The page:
The Embarcadero-buying-ERwin deal fell through, in part, due to regulatory concerns over market consolidation of the database/data modeling tool business. I’m wondering how regulators will feel about this consolidation of tools.
I’ve worked with both vendors in the past. Both are based in Austin, Tx. Standing by to see what happens next.
UPDATE: I’m now seeing official communications about the sale, with a very aggressive closing date. This is in contrast to the prolonged, ultimately failed acquisition attempt by Embarcadero for CA’s ERwin Data Modeler product.
Thoma Bravo, a leading private equity investment firm, today announces the sale of Embarcadero Technologies, a leading provider of software solutions for application and database development, to Idera, Inc., an application and server management software provider. The exit represents the culmination of a long and successful partnership between Thoma Bravo and Embarcadero Technologies. The deal is expected to close in mid-October, subject to normal closing conditions and approvals.
Are you an educator teaching at an accredited university or college? Do you want Azure cloud subscription grants for you and your students? All you need to do is register with some basic information at:
The current grant amounts (subject to change and regional differences, of course) for reference:
If you teach a technology-related course, you may be eligible for these grants. Remember, Azure includes more than Microsoft technologies, so these grants can cover a wide variety of course subjects.
…looks like to me.
Sure, you’ve got your own home-grown database security system all designed and working in development. And then you ask me to confirm that it’s “safe”. I’ll tell ya “it’s safe as long as you don’t actually put any data in it”.
I get asked to help teams increase the performance of their database (hint: indexes, query tuning and correct datatypes, in that order) or to help the scale it out for increasing workloads. But when I open it up to take a look, I see something that looks more like this meme.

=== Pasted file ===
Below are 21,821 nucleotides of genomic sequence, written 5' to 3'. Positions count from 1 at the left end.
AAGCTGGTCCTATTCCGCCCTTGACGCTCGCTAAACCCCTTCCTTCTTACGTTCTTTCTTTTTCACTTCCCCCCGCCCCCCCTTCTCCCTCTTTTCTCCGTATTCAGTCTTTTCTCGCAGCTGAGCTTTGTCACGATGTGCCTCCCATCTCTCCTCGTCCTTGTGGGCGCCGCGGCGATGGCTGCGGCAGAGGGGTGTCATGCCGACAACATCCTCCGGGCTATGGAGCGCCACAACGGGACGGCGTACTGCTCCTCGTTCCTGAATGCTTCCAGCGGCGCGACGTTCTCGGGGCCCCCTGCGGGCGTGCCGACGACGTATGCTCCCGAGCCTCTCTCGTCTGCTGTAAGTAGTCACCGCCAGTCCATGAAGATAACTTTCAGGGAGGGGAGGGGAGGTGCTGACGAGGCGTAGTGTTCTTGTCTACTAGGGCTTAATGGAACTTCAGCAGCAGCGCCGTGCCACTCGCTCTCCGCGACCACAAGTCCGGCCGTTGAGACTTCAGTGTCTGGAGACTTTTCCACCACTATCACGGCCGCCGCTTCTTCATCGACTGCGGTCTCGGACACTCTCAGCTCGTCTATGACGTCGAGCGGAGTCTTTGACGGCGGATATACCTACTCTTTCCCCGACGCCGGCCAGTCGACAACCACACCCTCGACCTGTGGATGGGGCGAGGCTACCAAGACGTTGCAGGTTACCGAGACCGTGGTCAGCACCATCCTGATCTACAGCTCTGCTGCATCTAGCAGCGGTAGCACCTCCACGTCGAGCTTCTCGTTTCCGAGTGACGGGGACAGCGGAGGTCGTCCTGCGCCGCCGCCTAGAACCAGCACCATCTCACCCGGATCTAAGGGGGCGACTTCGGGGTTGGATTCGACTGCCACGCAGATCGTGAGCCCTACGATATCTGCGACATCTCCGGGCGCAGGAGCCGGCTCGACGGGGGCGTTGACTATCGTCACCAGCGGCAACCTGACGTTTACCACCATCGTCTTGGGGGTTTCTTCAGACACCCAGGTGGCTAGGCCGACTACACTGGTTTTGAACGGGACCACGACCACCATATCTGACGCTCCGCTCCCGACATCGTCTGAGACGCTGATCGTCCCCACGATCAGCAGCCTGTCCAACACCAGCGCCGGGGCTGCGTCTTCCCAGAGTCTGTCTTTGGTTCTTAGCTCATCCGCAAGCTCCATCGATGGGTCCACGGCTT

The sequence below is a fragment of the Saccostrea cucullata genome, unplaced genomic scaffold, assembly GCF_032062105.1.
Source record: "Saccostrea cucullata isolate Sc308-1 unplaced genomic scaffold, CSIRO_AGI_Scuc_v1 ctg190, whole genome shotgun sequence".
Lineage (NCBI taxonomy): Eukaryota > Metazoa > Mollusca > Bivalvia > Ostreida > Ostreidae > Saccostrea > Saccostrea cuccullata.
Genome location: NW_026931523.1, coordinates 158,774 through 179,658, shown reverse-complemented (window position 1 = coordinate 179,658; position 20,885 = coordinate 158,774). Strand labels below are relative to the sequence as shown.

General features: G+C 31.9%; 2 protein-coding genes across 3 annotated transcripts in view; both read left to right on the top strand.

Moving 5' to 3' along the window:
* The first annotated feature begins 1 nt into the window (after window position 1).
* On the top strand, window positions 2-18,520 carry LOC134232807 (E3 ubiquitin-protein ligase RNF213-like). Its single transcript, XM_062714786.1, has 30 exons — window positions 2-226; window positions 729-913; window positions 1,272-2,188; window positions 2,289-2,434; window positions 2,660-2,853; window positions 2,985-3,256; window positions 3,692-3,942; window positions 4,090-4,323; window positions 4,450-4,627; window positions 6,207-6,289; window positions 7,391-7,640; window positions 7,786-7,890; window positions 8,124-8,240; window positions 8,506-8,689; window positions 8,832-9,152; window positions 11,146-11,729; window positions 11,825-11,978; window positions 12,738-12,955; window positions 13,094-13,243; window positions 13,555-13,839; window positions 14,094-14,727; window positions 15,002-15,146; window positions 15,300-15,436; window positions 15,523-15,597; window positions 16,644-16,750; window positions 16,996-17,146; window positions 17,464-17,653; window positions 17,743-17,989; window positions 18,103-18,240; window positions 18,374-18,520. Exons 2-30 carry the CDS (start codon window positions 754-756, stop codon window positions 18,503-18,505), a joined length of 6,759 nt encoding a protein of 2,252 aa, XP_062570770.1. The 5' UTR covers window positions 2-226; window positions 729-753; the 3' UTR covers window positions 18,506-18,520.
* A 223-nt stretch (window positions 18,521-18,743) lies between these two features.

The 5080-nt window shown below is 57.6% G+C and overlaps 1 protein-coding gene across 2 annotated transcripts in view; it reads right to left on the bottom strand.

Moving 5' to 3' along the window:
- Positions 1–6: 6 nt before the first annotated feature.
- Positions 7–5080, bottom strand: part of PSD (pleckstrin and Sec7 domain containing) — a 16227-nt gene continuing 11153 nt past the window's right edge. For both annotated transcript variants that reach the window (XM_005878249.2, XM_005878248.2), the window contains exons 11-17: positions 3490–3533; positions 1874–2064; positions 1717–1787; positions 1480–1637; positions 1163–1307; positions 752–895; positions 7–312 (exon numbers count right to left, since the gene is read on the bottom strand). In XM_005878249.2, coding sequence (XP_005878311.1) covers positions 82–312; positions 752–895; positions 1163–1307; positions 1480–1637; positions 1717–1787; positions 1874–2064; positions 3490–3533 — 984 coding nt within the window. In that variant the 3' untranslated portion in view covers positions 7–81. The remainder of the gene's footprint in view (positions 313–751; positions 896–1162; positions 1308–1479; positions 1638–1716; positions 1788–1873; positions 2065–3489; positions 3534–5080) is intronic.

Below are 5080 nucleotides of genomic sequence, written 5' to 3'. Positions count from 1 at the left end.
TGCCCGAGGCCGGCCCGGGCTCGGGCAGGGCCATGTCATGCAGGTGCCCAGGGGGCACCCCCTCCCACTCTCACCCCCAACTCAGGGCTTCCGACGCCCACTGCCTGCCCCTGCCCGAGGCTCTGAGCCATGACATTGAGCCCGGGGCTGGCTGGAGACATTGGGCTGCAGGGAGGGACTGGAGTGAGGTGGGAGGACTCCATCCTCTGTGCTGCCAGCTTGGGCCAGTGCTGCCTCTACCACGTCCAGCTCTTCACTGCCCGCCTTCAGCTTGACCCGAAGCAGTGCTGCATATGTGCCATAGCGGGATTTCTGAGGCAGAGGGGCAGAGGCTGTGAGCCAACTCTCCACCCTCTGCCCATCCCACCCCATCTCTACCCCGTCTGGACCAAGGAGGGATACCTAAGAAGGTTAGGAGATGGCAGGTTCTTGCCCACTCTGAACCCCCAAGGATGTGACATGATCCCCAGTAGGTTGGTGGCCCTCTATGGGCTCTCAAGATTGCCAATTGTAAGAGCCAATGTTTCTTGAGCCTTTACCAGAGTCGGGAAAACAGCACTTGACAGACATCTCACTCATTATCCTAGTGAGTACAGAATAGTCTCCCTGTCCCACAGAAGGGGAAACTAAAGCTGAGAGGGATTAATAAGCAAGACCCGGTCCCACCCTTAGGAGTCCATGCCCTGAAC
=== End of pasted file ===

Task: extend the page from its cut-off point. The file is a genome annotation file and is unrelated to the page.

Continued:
All those cheats, workarounds and tricks they’ve used are going to make the engine optimizers work harder, make the tuning of queries that much harder and in the end it’s going to cost so much more to make it “go faster” or “go web scale”.
Where are the nail clippers in your data models and databases?
I’ve been posting about this for the last few years and I’ve finally carved out some time during my staycation to decommission our discussion group servers. This is long overdue, I know. But like any caring ListMistress, it’s been hard to say “it’s time”. It’s about 5 years past time, actually.
I know that some of you have expressed an interested in having me just continue to host these with no updates. But the technology the WebBoard software runs on is too old and out of support to do so. While there have been several physical servers over the years (starting with just mailing list software running on a PC in my basement), the vendor of the most recent software has been out of business for more than seven years. The software was running last on Windows 2003 and SQL Server 2000. And while I could likely install the software on an updated server, the installation process for this application requires a call home to a mothership that has long left the universe. So that’s not an option. There are also other considerations in that the original vendor took no steps to make the software very security-mindful and that has always bothered me.
The server (and database) I’m decommissioning today was put into production in 1998. Clinton was having a bad year, the International Space Station was just being built and InfoAdvisors had been incorporated for about a year.
I wish I had time to sort through some of our posts to see what the most fun, debatable or encouraging ones were. But what I do remember is that we built a community of data professionals who worked to make sure that everyone else working in the data field had the right resources to be successful. I will keep my database backup around and might spend some time rooting through it to find some gems. If you have some memories you’d like to share, please do so in the comments below.